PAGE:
We all know that orthodontic treatment depends on biological responses triggered at the periodontal ligament-alveolar bone interface. In addition to local factors that can be controlled by the orthodontist, such as the intensity of applied forces, these responses are strongly influenced by systemic factors, including drugs, hormones, and metabolic changes.
To review the main drugs and systemic factors capable of influencing orthodontic treatment, we suggest reading our article1 which served as reference for the chapter Tissue Reactions, from the book Orthodontics in Adults, by Professor Birte Melsen.2 If you wish to receive this article, send us an email requesting it.
Non-steroidal anti-inflammatory drugs (NSAIDs)
NSAIDs are among the drugs most used in medical and dental practice. In dentistry, they are mainly used for pain reduction and edema after extraction of third molars, as well as for relief of endodontic, orthodontic and temporomandibular disorders. These drugs reduce the chemical mediators involved in modeling and remodeling responses of the alveolar bone, which may lead to slowing orthodontic movement. But attention! We need to consider that the prescriptions present important differences, depending on each patient´s situation. In chronic diseases such as rheumatoid arthritis, for example, patients receive relatively high doses over a long period, so we may even expect an inhibitory action on orthodontic treatment in these cases. However, in general dentistry, these drugs are used sporadically, or in a single dose and this obviously must be taken into account when assessing the possible effects of NSAIDs on tooth movement. One or few sporadic doses of medication will probably not affect orthodontic treatment significantly.
This class of drugs selectively inhibit osteoclasts, being used in the treatment of various bone diseases associated with excessive bone resorption, such as osteopenia and osteoporosis. Animal and human studies have shown that both topical and systemic application of bisphosphonates may delay tooth movement. However, we also need to make some important observations regarding these drugs. Let’s see: bisphosphonates are commonly used by patients with osteopenia or osteoporosis due to estrogen deficiency, relatively common during menopause. The main action of the drug is to regulate the processes of bone remodeling, minimizing high reabsorption situations. That is, medicine seeks to rebalance this bone remodeling. It is not an anti-remodeling drug. Therefore, the use of bisphosphonates does not contraindicate orthodontic treatment. BUT ATTENTION: depending on the drug, dose and the case treated, we suggest special caution mainly regarding the following aspects: possibility of longer treatment period, slowing of the orthodontic movement in some cases and difficulty in closing spaces and obtaining root parallelism in cases with extractions.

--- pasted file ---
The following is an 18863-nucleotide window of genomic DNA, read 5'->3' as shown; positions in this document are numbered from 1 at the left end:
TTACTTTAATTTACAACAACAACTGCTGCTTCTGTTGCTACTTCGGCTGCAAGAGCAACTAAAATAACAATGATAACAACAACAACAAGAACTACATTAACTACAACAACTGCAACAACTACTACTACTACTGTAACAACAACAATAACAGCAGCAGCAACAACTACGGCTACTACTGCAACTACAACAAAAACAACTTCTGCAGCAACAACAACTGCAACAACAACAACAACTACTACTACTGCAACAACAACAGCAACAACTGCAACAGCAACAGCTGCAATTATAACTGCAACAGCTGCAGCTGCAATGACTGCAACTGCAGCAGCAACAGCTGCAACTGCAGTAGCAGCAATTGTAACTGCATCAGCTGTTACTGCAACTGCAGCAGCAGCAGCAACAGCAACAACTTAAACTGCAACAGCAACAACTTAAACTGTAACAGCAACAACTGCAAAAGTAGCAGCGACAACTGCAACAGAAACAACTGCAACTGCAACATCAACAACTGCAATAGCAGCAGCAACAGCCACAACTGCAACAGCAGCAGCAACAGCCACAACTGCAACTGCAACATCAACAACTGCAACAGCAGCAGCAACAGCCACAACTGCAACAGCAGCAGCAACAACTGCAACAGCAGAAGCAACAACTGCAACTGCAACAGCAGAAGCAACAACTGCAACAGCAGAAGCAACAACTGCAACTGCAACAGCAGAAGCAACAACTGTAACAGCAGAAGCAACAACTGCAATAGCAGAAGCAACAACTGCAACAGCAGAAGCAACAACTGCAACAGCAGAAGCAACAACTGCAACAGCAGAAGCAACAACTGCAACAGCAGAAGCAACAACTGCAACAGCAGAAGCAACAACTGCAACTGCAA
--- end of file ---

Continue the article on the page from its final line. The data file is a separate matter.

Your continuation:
As a novelty, we highlight the possible influence of cholesterol-lowering drugs on orthodontic movement. Experimental studies have observed a delay in induced tooth movement in animals under the effect of simvastatin and atorvastatin (statins).3-5 These drugs are routinely used in the treatment of hypercholesterolemia and prevention of atherosclerosis. Since they have an inhibitory action on osteoclasts, this effect may be able to slow the bone responses induced by orthodontic forces. The increasing number of patients using this type of drug indicates the need for special attention on these possible effects in orthodontic treatment.
Learn more details about drugs and orthodontic treatment:
1-Gameiro GH, Pereira-Neto JS, Magnani MB, Nouer DF.The influence of drugs and systemic factors on orthodontic tooth movement. J Clin Orthod. 2007;41(2):73-8;
2-Melsen B. Adult Clinical Orthodontics. Wiley-Blackwell, 1st ed. 2012
3-Han G, Chen Y, Hou J, Liu C, Chen C, Zhuang J, Meng W.Effects of simvastatin on relapse and remodeling of periodontal tissues after tooth movement in rats. Am J Orthod Dentofacial Orthop. 2010;138(5):550.e1-7;
4-Dolci GS, Ballarini A, Gameiro GH, Onofre de Souza D, de Melo F, Fossati ACM. Atorvastatin inhibits osteoclastogenesis and arrests tooth movement. Am J Orthod Dentofacial Orthop. 2018;153(6):872-882.
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